The British Columbia Court of Appeal will tackle a different aspect of the expert evidence question in a case called Ewert v. Nippon Yusen Kabushiki Kaisha, argued in late 2018.7 In that case, the application judge applied what he characterized as the “low threshold” for scrutiny of expert opinions described in the Pro-Sys case and declined to certify the case because the plaintiffs’ expert had not identified the specific sources of data needed for his damages model. In other words, there was no evidence of the availability of the data to which the methodology would be applied. The application judge stated that “in the absence of providing some evidence of the data [the expert] says is necessary, his opinion is ultimately purely theoretical.”8 This case is one of the only examples in competition class actions of a judge denying certification because of deficiencies with the expert evidence. The BCCA’s decision will provide plaintiffs and defendants with guidance about how much scrutiny courts are allowed to give to expert opinions at the certification stage, and how far experts must go in these cases to identify data sources.
Employment: are class actions viable vehicles for discrimination claims?
We have previously written about the rising number of sexual harassment and discrimination class actions in Canada in “Class Actions in Canada Part 3: Sexual Harassment and Discrimination Class Actions.” One of these cases, Lewis v. WestJet Airlines Ltd, is currently on appeal to the BC Court of Appeal, which will hear WestJet’s appeal from the denial of its motion to strike the claim in late January 2019.9 The Court of Appeal’s decision may provide clarity on the extent to which these claims are viable as proposed class actions (rather than complaints to human rights tribunals).
WestJet argued that the plaintiff’s claim concerned gender-based discrimination, and should therefore be before the Canadian Human Rights Commission, not the courts.
In Lewis, a former flight attendant commenced a proposed class action on behalf of all present and former flight attendants seeking damages for breach of contract and systemic gender-based discrimination. The claim alleges that WestJet’s failure to properly investigate and respond to claims of sexual harassment amounts to a systemic breach of employees’ employment contracts, which incorporate the company’s anti-harassment policy.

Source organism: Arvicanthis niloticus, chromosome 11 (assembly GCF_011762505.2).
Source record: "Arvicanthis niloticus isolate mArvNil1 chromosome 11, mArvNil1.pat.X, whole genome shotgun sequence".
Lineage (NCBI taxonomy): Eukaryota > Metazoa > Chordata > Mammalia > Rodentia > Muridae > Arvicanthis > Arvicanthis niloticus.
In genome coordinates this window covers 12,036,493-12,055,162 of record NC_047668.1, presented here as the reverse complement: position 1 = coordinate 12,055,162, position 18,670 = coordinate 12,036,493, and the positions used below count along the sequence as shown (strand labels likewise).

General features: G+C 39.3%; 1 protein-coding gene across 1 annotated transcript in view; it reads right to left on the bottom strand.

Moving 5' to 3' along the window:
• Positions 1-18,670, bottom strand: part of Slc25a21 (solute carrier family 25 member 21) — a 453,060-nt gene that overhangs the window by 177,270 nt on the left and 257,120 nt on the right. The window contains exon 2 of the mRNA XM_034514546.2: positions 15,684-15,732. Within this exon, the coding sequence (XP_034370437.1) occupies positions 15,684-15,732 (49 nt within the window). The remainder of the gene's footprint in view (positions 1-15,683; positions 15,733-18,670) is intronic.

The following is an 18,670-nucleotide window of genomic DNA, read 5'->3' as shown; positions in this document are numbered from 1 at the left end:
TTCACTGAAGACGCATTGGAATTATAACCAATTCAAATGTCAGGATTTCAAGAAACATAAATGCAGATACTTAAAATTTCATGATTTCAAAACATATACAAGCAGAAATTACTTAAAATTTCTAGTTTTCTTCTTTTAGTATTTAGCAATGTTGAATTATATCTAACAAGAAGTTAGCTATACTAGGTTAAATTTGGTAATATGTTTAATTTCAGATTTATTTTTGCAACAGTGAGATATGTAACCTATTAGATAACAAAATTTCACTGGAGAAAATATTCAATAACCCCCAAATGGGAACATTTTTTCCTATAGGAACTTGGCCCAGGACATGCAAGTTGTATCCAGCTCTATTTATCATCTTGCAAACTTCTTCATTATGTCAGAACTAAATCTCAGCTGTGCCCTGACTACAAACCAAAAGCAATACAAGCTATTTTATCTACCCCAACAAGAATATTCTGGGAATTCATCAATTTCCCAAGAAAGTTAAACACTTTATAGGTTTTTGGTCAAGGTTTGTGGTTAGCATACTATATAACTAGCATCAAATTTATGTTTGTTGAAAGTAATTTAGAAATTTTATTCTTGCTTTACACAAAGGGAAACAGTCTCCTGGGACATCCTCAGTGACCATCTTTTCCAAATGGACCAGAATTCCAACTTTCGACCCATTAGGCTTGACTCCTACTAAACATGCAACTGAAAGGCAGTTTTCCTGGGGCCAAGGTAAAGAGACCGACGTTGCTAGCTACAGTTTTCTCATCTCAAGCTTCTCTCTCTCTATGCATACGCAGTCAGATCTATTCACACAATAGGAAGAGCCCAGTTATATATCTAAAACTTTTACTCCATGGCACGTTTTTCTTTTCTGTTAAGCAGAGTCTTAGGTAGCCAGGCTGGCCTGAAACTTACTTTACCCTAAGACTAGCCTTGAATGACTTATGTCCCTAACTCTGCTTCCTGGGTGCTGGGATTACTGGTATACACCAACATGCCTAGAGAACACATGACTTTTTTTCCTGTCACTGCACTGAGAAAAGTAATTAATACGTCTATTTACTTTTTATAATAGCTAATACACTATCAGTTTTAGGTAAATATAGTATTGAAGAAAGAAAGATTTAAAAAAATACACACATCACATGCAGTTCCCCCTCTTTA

On its motion to strike, WestJet argued that the plaintiff’s claim concerned gender-based discrimination, and should therefore be before the Canadian Human Rights Commission, not the courts. The BC Supreme Court accepted that the damages claim for discrimination was misconceived, but found that it was not plain and obvious that the claim for breach of contract had no reasonable prospect of success, and allowed it to continue.
A decision allowing WestJet’s appeal will signal that claims for sexual harassment or gender discrimination may not be certifiable (at least in BC), and may be better suited to federal or provincial human rights tribunals. The Ontario Superior Court recently reached this conclusion in Rivers v. Waterloo Regional Police Services Board.10 The Court in Rivers concluded that the proposed action against the Waterloo Regional Police Services Board by current and former police officers was, at its core, a claim for gender-based discrimination and sexual harassment in the workplace. The Court held that such claims essentially seek to enforce the Ontario Human Rights Code prohibition on discrimination in the workplace. Without an independent cause of action, there was no viable cause of action.11 The result for employers may mean fewer class actions in courts, and a rise of collective actions in federal and provincial tribunals that permit such actions.12
1SCC File Nos. 37809 and 37810, on appeal from Godfrey v. Sony Corporation, 2017 BCCA 302.
2Shah v. LG Chem Ltd., 2018 ONCA 819.
3Pro-Sys Consultants Ltd. v. Microsoft Corporation, 2013 SCC 57; Sun-Rype Products Ltd. v. Archer Daniels Midland Company, 2013 SCC 58; and Infineon Technologies AG v. Option consommateurs, 2013 SCC 59.
4Microsoft, para. 118.
5 See for example Charlton v. Abbott Laboratories, 2015 BCCA 26 and O’Brien v. Bard Canada Inc., 2015 ONSC 2470.
6 See for example Andriuk v. Merrill Lynch Canada Inc., 2014 ABCA 177.
7 On appeal from Ewert v. Nippon Yusen Kabushiki Kaisha, 2017 BCSC 2357.
8 2017 BCSC 2357, para. 53.
9 BC Court File No. CA45034, on appeal from 2017 BCSC 2327.
10Rivers v. Waterloo Regional Police Services Board, 2018 ONSC 4307.
11Rivers, paras. 50-58.
12 To date collective actions are permitted in the human rights tribunals of Canada, BC, Manitoba, North West Territories, Nunavut, Quebec, and Saskatchewan: Canadian Human Rights Act, R.S.C. 1985, c. H-6, s. 40; Human Rights Code, R.S.B.C. 1996, c. 210, s. 21(4)(b); The Human Rights Code, C.C.S.M., c. H175, s. 22(1), and see definition of “person” under s. 1; Human Rights Act, S.N.W.T. 2002, c. 18, s. 29(1); Human Rights Act, S.Nu 2003, c. 12, s. 21, 22(1)(b); Charter of human rights and freedoms, C.Q.L.R., c. C-12, s. 74; The Saskatchewan Human Rights Code, S.S. 1979, c. S-24.1, s. 27(1)(b).